|March 14, 2004
Here is the question this
article is tries to answer: For older computers, when you add a new modern
hard drive, do you need to buy an add-in PCI IDE controller or is the onboard
IDE controller fast enough?
Many of us use older hardware
for servers, with good reason: webserving isn't all that CPU intensive
for small sites. Of all the old computers, the Pentium 2 and Pentium
3's are still very popular because they are decently fast and relatively
I have an old computer, a
dual Celeron 366 overclocked to 550 on a Tyan
Tiger 100 motherboard. I recruited this computer to be my network
file server and webserver test bench. When I started to install hardware
into it, I realized that the IDE hard disk controller on this BX motherboard,
like all other motherboards from its time, is rated to run at 33 Megabytes
per second. Back in the day, this was plenty fast since
hard drives couldn't deliver 33 MB a second anyways. But today, we
have hard drives that are rated up to 133 MB/second.
Don't be mislead by the 33
MB/second or 133 MB/second. Your hard drive can sustain transfer
rates that are much lower than those numbers would suggest. However,
your hard drive can transfer at very high rates through the onboard cache
that is on all hard drives. Most drives have at least 2 Megs of cache
onboard and more and more are coming out with 8 or 16 Meg caches.
Since the cache is essentially RAM and is very quick, the cache can have
burst transfers rates that are much higher than what is read directly off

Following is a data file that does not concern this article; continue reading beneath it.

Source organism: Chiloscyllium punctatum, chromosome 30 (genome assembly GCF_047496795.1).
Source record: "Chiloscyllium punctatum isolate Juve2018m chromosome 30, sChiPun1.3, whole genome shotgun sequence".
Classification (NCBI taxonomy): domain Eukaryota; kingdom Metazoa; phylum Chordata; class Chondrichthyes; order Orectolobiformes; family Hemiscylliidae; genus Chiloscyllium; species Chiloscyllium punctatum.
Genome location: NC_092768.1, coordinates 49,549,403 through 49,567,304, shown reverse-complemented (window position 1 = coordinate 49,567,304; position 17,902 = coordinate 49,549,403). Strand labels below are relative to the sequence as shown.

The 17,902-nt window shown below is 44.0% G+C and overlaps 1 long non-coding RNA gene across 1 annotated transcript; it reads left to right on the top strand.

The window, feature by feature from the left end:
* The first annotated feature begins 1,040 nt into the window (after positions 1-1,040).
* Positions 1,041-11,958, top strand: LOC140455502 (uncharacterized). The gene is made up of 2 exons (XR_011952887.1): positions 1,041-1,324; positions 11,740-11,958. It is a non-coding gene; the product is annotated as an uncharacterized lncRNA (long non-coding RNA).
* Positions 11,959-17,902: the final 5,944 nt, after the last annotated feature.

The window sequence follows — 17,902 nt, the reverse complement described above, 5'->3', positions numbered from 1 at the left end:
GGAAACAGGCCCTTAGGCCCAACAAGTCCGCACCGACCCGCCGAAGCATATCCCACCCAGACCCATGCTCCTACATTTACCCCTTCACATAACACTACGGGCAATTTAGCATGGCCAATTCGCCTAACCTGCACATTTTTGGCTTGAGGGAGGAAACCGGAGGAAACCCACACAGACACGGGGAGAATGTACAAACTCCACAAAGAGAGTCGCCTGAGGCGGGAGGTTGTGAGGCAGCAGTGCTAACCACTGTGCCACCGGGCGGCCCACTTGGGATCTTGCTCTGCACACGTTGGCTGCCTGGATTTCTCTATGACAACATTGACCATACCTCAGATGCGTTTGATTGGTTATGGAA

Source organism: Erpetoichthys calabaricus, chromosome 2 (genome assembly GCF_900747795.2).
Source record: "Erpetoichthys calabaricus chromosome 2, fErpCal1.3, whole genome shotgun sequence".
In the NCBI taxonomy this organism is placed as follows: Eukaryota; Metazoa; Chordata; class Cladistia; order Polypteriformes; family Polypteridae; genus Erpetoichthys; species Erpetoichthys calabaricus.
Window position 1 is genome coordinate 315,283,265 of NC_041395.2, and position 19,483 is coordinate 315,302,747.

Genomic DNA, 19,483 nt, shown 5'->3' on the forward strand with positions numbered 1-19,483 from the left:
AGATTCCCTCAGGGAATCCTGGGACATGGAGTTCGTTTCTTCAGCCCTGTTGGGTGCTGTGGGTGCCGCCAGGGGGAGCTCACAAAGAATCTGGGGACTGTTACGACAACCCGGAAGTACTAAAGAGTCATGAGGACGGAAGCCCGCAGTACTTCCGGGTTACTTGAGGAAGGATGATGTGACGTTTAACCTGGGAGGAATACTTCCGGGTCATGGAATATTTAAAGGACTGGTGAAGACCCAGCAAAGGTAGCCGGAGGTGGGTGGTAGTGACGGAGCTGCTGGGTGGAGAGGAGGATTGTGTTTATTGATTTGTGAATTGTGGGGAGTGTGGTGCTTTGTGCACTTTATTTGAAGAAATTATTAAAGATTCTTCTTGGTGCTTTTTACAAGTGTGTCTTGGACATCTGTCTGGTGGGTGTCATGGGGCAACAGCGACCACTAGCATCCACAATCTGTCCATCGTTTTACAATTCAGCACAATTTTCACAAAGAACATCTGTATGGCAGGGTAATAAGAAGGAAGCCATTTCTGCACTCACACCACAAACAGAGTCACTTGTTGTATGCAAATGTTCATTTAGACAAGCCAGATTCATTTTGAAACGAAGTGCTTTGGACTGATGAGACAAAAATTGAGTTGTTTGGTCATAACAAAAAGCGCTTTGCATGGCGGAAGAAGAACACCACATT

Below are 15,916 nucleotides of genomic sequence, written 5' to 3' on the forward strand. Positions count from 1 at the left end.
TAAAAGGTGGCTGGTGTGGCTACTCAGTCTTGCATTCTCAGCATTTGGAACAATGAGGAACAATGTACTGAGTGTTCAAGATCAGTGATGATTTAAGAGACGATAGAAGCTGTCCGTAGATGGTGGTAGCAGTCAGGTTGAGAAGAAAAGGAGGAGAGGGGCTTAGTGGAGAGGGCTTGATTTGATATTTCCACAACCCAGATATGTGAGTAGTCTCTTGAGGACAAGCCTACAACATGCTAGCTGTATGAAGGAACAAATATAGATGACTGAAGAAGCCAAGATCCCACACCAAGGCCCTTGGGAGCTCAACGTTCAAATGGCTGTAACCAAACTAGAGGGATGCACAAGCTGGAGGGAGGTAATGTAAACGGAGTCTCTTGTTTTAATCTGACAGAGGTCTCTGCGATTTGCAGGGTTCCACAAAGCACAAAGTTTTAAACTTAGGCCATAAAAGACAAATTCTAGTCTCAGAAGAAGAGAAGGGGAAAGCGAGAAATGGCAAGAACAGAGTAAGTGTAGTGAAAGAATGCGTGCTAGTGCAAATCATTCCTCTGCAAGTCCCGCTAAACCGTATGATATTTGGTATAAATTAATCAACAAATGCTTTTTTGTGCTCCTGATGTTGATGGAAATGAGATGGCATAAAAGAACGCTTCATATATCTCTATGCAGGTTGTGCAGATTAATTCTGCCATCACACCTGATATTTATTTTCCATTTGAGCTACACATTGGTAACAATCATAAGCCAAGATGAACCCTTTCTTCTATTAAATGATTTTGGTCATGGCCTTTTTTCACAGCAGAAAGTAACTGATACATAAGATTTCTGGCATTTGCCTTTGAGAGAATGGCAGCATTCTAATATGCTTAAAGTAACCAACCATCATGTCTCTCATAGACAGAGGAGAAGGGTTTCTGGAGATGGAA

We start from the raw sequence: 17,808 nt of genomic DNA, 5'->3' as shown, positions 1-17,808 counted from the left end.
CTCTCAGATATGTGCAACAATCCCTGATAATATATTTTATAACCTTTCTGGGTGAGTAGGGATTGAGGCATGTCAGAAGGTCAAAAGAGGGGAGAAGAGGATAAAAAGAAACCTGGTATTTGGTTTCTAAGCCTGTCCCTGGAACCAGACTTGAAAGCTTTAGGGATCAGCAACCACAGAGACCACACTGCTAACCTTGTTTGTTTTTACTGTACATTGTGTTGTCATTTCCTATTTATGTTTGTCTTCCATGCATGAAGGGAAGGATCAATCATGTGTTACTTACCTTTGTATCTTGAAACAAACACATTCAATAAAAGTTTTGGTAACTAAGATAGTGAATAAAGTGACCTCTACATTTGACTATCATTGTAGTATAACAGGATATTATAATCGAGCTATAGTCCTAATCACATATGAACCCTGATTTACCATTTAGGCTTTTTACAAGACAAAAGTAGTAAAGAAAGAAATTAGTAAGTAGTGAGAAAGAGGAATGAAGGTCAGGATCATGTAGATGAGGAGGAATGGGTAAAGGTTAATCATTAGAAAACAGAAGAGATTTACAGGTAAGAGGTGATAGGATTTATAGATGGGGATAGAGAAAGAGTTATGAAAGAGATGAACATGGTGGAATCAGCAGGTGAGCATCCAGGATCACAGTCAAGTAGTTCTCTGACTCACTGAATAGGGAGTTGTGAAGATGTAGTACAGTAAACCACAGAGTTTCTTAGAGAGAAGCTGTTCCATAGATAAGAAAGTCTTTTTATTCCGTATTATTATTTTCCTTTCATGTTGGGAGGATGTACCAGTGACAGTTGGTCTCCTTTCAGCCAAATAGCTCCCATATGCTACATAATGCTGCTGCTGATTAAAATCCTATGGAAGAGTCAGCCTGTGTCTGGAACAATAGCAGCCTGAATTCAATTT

the hard disk platters. These bursts only last as long as there is
data in the cache.
Now, when you connect a newer
fast hard drive to an older slow IDE controller, 2 things might happen.
1. The old controller won't recognize the size of your hard drive
because it's too big. 2. If the controller does recognize the
hard drive, the hard drive will be slower on the old controller than it
would be on a newer faster hard disk controller. The alternative
is to buy a newer PCI IDE controller that can run at the same speed as
the new hard drive.
The hard drive I plan on
using with this computer is a 40 gig Maxtor DiamondMax Plus 8. Here's
the info on that drive:
DiamondMax Plus 8
Fortunately, the hard disk controller
on the Tyan Tiger 100 was able to recognize the drive with no problem.
I was able to install and run Windows XP just fine. However, I was
curious how much performance difference there would be between the onboard
IDE controller rated at 33 MB/second versus an add-in PCI IDE controller
card that is rated at 133 MB/second. So I decided to do a little
testing. I picked up a very popular IDE controller:
Capacity of 40.0 GB
2 MB Cache Buffer
10 ms average Seek Time
Ultra 133 TX2
I ran a simple benchmark on
the hard drive when it was connected to the onboard IDE 33 MB/second controller
and when it was connected to the Promise Ultra 133 TX2 133 MB/second controller.
The benchmark I used was Simpli
Software - HD
Tach version 2.7. Since I didn't register this copy, I only ran
the READ benchmarks: